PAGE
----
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Regan v. Sierra International Machinery, LLC

United States District Court, D. Oregon

March 14, 2018

JASON REGAN, Plaintiff,
v.
SIERRA INTERNATIONAL MACHINERY, LLC, Defendant.

          OPINION AND ORDER

          Honorable Paul Papak United States Magistrate Judge

         Plaintiff Jason Regan (a citizen of Oregon) filed this action against defendant Sierra International Machinery, LLC ("Sierra") (a citizen of California), in Multnomah County Circuit Court on September 30, 2015. Sierra removed Regan's action to this court effective December 10, 2015, on the ground of diversity jurisdiction, [1]

         By and through his complaint as originally filed, Regan alleged that he was at all material times employed by Bob's Metals, Inc. ("Bob's"), in Portland, OR, as a maintenance employee, and that in that capacity he was injured while working on a large, industrial machine distributed and sold to Bob's by Sierra. It was Regan's position that the design of the machine was unreasonably dangerous, and that it had been sold to Bob's without adequate warnings of the risks it presented. Arising out of the foregoing, Regan alleged Sierra's liability (i) under Oregon's products liability law on a strict products liability theory, and (ii) under Oregon common law for negligence.

         On July 6, 2017, 1 granted summary judgment in Sierra's favor as to Regan's products liability claim, but denied summary judgment as moot as to Regan's negligence claim, on the ground that Regan's complaint failed, apparently inadvertently, to allege Sierra's negligent conduct. I directed Regan to amend his complaint to restate his negligence claim only. Regan filed an amended complaint stating a single claim for negligence effective July 18, 2017.

         By and through his amended complaint, Regan seeks $750, 000 in non-economic damages and approximately $52, 000 in economic damages, plus pre- and post-judgment interest and reimbursement of his costs. This court has diversity jurisdiction over Regan's claim pursuant to 28 U.S.C. § 1332, based on the complete diversity of the parties and the amount in controversy.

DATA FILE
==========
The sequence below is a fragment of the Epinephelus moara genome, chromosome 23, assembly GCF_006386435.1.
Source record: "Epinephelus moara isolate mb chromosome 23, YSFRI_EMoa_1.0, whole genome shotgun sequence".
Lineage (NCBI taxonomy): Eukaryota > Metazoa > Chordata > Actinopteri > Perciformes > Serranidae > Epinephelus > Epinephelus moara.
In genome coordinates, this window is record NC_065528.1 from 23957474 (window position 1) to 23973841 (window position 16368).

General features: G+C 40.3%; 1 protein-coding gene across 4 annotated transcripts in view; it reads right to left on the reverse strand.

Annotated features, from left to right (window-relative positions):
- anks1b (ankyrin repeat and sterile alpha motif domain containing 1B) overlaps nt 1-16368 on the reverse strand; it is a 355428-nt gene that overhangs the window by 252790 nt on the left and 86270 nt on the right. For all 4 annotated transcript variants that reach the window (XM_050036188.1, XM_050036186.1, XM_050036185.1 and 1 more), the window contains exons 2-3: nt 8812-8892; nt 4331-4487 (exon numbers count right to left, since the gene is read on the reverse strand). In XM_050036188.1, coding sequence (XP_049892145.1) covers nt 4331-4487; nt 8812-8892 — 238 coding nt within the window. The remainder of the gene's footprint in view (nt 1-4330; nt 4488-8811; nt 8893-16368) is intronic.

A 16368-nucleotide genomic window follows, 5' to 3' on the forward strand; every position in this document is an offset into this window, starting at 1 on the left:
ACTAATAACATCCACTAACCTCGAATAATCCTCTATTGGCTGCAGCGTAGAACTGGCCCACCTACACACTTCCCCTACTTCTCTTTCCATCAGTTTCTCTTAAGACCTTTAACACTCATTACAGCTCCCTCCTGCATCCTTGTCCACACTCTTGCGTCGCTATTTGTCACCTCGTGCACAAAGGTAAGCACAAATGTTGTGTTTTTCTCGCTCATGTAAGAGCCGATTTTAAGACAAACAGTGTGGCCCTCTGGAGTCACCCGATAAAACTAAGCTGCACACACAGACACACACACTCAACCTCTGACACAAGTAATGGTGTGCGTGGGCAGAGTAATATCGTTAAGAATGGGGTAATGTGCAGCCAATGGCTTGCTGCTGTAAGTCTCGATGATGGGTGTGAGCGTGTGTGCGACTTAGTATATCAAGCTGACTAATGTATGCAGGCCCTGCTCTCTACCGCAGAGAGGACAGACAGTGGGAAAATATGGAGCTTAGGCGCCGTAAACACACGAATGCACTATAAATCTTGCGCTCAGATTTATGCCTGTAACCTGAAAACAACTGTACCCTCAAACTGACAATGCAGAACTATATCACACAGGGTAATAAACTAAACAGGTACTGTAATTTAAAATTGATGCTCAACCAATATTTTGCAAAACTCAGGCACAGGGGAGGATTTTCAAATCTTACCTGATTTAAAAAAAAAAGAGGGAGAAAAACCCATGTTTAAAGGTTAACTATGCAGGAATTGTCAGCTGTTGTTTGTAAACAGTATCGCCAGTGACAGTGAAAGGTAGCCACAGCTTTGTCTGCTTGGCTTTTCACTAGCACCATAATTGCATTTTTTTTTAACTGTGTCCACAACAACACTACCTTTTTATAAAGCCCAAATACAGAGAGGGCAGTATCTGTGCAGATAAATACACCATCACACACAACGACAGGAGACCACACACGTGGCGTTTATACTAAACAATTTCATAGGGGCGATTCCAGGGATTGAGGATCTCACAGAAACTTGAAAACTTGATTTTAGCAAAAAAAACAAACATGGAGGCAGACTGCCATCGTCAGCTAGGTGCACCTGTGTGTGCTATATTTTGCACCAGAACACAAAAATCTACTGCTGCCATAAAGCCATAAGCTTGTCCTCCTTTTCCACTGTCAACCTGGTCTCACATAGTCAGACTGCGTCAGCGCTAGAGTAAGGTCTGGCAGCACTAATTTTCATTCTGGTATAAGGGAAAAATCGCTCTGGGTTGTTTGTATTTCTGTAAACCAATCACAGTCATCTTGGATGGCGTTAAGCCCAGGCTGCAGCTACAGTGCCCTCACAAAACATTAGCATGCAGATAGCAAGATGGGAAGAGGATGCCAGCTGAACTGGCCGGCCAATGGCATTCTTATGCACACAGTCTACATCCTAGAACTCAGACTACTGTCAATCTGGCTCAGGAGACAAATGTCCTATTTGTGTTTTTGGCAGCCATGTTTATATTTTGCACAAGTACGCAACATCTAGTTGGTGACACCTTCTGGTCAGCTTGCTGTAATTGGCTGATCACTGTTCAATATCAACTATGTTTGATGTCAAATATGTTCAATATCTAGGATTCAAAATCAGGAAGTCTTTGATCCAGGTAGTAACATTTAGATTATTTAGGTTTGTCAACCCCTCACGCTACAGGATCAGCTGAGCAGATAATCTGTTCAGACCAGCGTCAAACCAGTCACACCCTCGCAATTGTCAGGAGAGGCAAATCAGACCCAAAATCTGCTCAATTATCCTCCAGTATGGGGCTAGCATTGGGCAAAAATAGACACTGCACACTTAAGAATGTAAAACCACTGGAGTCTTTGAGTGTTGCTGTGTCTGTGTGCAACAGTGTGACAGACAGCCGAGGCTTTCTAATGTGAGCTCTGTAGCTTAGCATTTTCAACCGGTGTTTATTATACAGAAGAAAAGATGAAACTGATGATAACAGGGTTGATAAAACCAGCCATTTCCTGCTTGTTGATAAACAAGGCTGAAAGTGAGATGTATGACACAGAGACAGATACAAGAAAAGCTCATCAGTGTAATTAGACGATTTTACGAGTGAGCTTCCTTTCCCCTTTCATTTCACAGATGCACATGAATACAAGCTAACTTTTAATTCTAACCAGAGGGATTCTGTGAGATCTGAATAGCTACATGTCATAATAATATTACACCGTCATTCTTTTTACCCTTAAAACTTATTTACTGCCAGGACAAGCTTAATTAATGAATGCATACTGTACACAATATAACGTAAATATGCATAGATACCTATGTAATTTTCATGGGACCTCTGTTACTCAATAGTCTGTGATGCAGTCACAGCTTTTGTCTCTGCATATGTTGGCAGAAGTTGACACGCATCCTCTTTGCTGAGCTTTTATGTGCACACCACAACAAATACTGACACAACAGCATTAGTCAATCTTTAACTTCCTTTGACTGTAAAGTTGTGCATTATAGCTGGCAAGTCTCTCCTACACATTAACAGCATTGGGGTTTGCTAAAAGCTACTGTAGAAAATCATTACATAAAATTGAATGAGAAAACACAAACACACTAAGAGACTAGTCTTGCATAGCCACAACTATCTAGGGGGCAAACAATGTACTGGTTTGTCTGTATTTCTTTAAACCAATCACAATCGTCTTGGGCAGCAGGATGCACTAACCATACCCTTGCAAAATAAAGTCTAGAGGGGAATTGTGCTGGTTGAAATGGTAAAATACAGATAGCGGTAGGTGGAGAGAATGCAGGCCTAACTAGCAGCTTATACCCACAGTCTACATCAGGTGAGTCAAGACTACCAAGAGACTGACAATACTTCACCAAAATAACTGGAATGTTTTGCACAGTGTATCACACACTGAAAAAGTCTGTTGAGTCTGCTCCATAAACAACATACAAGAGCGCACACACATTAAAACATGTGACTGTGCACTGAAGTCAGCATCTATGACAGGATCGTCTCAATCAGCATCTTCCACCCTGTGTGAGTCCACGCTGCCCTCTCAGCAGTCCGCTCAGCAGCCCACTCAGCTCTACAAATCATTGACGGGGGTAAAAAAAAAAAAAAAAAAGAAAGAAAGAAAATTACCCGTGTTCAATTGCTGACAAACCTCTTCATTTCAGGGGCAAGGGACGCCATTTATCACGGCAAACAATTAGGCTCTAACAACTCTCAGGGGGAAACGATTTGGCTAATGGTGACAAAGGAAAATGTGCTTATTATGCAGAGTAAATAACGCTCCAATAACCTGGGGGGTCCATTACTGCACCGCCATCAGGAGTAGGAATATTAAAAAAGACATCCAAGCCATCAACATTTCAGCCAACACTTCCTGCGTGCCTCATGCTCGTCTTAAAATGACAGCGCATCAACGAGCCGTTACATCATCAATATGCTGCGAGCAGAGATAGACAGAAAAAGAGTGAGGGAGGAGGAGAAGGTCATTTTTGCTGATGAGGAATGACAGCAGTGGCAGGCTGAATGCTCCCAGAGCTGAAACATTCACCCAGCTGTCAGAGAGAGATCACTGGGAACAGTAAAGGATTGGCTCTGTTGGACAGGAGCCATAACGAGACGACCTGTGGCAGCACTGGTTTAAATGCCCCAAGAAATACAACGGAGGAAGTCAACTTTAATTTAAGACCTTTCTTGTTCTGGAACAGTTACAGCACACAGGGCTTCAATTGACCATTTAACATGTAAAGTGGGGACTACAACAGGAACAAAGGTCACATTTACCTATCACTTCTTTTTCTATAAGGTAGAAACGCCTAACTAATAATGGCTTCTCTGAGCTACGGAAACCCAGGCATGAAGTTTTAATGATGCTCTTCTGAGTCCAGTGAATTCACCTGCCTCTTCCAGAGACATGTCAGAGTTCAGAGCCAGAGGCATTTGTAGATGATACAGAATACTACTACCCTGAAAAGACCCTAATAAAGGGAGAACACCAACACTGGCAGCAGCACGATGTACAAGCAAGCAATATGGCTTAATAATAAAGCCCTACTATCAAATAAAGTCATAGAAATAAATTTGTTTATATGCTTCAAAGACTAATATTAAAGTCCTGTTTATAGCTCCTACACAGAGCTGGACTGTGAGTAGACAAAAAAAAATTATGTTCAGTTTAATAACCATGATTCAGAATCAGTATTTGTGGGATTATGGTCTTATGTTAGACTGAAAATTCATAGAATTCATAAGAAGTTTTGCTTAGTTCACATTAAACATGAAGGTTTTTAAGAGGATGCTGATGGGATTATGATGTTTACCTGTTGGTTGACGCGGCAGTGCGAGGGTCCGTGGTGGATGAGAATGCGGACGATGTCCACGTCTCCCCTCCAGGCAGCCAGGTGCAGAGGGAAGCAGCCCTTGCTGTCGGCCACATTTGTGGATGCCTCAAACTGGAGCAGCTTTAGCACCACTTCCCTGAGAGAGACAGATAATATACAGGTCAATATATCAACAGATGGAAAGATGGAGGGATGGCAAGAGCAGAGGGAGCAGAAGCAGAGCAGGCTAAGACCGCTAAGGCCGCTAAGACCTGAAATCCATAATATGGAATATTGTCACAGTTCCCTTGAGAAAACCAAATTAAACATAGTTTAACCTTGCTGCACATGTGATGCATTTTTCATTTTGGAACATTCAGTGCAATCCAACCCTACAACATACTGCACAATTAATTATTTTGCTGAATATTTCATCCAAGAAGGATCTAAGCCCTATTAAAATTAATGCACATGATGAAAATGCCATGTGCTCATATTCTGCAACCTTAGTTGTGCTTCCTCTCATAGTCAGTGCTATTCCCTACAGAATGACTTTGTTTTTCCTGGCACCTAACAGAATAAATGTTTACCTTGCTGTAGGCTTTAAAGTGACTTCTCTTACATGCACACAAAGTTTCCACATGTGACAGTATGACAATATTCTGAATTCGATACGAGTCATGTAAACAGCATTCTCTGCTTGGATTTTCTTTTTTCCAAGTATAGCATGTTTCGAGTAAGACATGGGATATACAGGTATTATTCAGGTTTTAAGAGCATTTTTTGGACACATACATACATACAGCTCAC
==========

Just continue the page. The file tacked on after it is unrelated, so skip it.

Now before the court is Sierra's second motion (#31) for summary judgment. I have considered the motion, oral argument on behalf of the parties, and all of the pleadings and papers on file. For the reasons set forth below, Sierra's motion (#31) for summary judgment is granted.

         LEGAL STANDARD

         Summary judgment is appropriate "if the movant shows that there is no genuine dispute as to any material fact and the movant is entitled to judgment as a matter of law." Fed.R.Civ.P. 56(a), A party taking the position that a material fact either "cannot be or is genuinely disputed" must support that position either by citation to specific evidence of record "including depositions, documents, electronically stored information, affidavits or declarations, stipulations (including those made for purposes of the motion only), admissions, interrogatory answers, or other materials, " by showing that the evidence of record does not establish either the presence or absence of such a dispute, or by showing that an opposing party is unable to produce sufficient admissible evidence to establish the presence or absence of such a dispute. Fed.R.Civ.P. 56(c). The substantive law governing a claim or defense determines whether a fact is material. See Moreland v. Las Vegas Metro. Police Dep't, 159 F.3d 365, 369 (9th Cir. 1998).

         Summary judgment is not proper if material factual issues exist for trial. See, e.g., Celotex Corp. v. Catrett, 477 U.S. 318, 322 (1986); Anderson v. Liberty Lobby, Inc., 477 U.S. 242, 248 (1986); Warren v. City of Carlsbad, 58 F.3d 439, 441 (9th Cir. 1995), cert, denied, 116 S.Ct. 1261 (1996). In evaluating a motion for summary judgment, the district courts of the United States must draw all reasonable inferences in favor of the nonmoving party, and may neither make credibility determinations nor perform any weighing of the evidence. See, e.g., Lytic v. Household Mfg., Inc., 494 U.S. 545, 554-55 (1990); Reeves v. Sanderson Plumbing Products, Inc., 530 U.S. 133, 150 (2000).

         FACTUAL BACKGROUND

         I. The Parties

         Plaintiff Regan is a citizen of Oregon who at all material times was employed as a maintenance worker at Bob's in Portland, Oregon.

         Defendant Sierra is a California limited liability corporation headquartered in California, the members of which are California citizens. At all material times, Sierra was engaged in the business, inter alia, of distributing, selling, and servicing industrial machinery.

         II. The Parties' Dispute[2]